Nokia and Qualcomm have finally - inevitably - settled their patent disputes out of court.
The two have exchanged lawsuits in several jurisdictions across the Atlantic over the past two years because of the expiry in April 2007 of their licensing agreement.
Under terms of the settlement, Nokia will make an up-front payment to Qualcomm and pay ongoing royalties. It is licensed to use Qualcomm technologies in its mobile devices and in Nokia Siemens Networks infrastructure.
Qualcomm is allowed to integrate Nokia technology into its chipsets.
The deal covers GSM, EDGE, CDMA, W-CDMA, HSDPA, OFDM, WiMax, LTE and other technologies, the companies said.
Other financial terms are confidential, but the agreement is a much bigger deal for chip specialist Qualcomm than for Nokia, the 800-lb gorilla of the mobile market.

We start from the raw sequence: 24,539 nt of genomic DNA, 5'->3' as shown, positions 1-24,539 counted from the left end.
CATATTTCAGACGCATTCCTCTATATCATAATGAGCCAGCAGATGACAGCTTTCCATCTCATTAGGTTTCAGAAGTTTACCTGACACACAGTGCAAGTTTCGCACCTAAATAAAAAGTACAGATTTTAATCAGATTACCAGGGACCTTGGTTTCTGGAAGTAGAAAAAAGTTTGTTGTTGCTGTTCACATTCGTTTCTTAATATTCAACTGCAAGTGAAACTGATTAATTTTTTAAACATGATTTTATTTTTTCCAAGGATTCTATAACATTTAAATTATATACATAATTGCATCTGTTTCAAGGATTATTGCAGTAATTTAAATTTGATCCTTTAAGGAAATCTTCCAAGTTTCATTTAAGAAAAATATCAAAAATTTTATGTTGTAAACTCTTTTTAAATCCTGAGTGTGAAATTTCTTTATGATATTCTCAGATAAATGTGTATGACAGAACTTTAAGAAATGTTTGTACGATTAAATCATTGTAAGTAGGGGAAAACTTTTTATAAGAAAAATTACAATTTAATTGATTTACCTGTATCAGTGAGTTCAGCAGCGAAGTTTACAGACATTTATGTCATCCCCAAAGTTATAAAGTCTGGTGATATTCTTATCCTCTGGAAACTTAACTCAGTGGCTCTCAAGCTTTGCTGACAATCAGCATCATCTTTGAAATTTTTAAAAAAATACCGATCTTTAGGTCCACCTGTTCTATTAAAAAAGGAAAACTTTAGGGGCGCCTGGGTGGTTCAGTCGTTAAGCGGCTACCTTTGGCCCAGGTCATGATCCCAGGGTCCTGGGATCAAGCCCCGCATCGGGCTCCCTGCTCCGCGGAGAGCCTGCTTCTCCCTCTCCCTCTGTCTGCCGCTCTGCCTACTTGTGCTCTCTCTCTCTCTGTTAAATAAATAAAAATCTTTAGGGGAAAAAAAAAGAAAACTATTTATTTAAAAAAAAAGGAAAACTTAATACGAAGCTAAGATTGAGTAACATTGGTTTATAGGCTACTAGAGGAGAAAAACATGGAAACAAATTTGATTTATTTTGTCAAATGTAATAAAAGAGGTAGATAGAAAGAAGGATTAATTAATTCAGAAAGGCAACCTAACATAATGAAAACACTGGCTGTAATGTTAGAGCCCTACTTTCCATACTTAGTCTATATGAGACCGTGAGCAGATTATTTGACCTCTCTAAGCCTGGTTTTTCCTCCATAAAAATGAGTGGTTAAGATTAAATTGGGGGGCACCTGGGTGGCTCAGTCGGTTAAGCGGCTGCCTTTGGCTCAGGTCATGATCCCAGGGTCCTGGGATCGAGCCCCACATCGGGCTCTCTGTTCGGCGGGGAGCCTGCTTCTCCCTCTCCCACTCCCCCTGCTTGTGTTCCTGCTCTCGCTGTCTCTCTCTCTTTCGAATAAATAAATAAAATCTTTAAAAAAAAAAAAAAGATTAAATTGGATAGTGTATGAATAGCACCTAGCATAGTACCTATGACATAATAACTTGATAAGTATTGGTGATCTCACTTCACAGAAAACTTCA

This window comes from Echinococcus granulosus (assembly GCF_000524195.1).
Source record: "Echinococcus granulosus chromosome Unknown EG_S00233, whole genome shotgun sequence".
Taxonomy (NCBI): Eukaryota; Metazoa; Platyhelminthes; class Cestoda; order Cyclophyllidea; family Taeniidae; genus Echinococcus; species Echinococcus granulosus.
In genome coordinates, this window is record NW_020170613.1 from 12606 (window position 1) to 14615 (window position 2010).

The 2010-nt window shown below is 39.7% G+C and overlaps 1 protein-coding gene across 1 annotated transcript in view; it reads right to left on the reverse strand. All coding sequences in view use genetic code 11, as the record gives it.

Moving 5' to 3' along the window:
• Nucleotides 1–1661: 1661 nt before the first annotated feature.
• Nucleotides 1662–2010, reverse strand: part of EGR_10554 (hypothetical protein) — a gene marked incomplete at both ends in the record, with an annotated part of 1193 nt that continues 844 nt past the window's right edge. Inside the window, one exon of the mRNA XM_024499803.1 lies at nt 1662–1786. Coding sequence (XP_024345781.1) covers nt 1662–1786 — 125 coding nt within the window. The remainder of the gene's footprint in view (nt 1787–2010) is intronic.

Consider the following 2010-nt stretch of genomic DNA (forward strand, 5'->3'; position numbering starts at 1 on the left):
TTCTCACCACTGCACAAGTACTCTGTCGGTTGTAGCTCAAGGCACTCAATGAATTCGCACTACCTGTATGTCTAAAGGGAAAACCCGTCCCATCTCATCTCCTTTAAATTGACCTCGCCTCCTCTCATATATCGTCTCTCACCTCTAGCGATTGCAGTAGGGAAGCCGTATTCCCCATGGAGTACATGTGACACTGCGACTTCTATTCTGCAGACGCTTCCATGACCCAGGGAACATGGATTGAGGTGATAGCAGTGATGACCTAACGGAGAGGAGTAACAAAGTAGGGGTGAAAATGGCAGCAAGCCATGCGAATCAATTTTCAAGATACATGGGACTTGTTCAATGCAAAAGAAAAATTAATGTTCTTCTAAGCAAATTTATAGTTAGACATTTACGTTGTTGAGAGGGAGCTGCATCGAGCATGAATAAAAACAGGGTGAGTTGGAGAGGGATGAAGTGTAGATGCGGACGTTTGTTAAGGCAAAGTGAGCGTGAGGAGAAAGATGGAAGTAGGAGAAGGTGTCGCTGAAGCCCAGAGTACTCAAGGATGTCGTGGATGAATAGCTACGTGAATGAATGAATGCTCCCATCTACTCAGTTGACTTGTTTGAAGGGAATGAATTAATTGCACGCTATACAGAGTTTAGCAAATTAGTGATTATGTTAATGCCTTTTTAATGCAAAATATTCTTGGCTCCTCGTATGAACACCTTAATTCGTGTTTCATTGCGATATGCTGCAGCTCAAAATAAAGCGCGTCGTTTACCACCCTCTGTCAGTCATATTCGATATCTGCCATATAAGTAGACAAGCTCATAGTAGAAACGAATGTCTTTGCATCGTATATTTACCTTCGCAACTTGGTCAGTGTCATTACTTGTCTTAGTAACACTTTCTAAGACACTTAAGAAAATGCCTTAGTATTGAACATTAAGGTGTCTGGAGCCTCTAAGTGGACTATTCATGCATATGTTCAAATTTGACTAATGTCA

Investors clearly think so - Qualcomm's stock shot up 18.7% to $53.20 in after-hours trading.
Qualcomm has been embroiled in a number of legal disputes in recent years, most spectacularly losing a patent dispute against Broadcom. The US chip firm has actually set aside an entire part of its website for "legal newsroom".
The announcement followed the release of Qualcomm's quarterly result, which although showed a 6% fall in net income, came within guidance.